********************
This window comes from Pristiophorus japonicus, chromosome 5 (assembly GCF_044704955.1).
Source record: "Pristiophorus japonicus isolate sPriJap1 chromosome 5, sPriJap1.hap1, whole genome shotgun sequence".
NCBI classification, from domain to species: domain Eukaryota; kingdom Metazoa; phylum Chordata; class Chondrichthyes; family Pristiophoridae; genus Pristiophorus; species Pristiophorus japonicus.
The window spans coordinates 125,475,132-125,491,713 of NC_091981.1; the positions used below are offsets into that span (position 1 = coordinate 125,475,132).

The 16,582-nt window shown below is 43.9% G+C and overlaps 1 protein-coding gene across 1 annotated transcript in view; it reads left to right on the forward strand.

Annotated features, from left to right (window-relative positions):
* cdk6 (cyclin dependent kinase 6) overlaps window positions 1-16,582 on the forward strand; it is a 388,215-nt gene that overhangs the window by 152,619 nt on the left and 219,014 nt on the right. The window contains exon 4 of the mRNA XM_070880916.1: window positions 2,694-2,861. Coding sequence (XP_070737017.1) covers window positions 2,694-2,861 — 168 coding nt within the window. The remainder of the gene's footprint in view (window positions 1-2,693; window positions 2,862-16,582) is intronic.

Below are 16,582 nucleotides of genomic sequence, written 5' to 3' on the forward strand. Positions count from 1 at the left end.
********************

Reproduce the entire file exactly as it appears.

This window comes from Pristiophorus japonicus, chromosome 5 (assembly GCF_044704955.1).
Source record: "Pristiophorus japonicus isolate sPriJap1 chromosome 5, sPriJap1.hap1, whole genome shotgun sequence".
NCBI classification, from domain to species: domain Eukaryota; kingdom Metazoa; phylum Chordata; class Chondrichthyes; family Pristiophoridae; genus Pristiophorus; species Pristiophorus japonicus.
The window spans coordinates 125,475,132-125,491,713 of NC_091981.1; the positions used below are offsets into that span (position 1 = coordinate 125,475,132).

The 16,582-nt window shown below is 43.9% G+C and overlaps 1 protein-coding gene across 1 annotated transcript in view; it reads left to right on the forward strand.

Annotated features, from left to right (window-relative positions):
* cdk6 (cyclin dependent kinase 6) overlaps window positions 1-16,582 on the forward strand; it is a 388,215-nt gene that overhangs the window by 152,619 nt on the left and 219,014 nt on the right. The window contains exon 4 of the mRNA XM_070880916.1: window positions 2,694-2,861. Coding sequence (XP_070737017.1) covers window positions 2,694-2,861 — 168 coding nt within the window. The remainder of the gene's footprint in view (window positions 1-2,693; window positions 2,862-16,582) is intronic.

Below are 16,582 nucleotides of genomic sequence, written 5' to 3' on the forward strand. Positions count from 1 at the left end.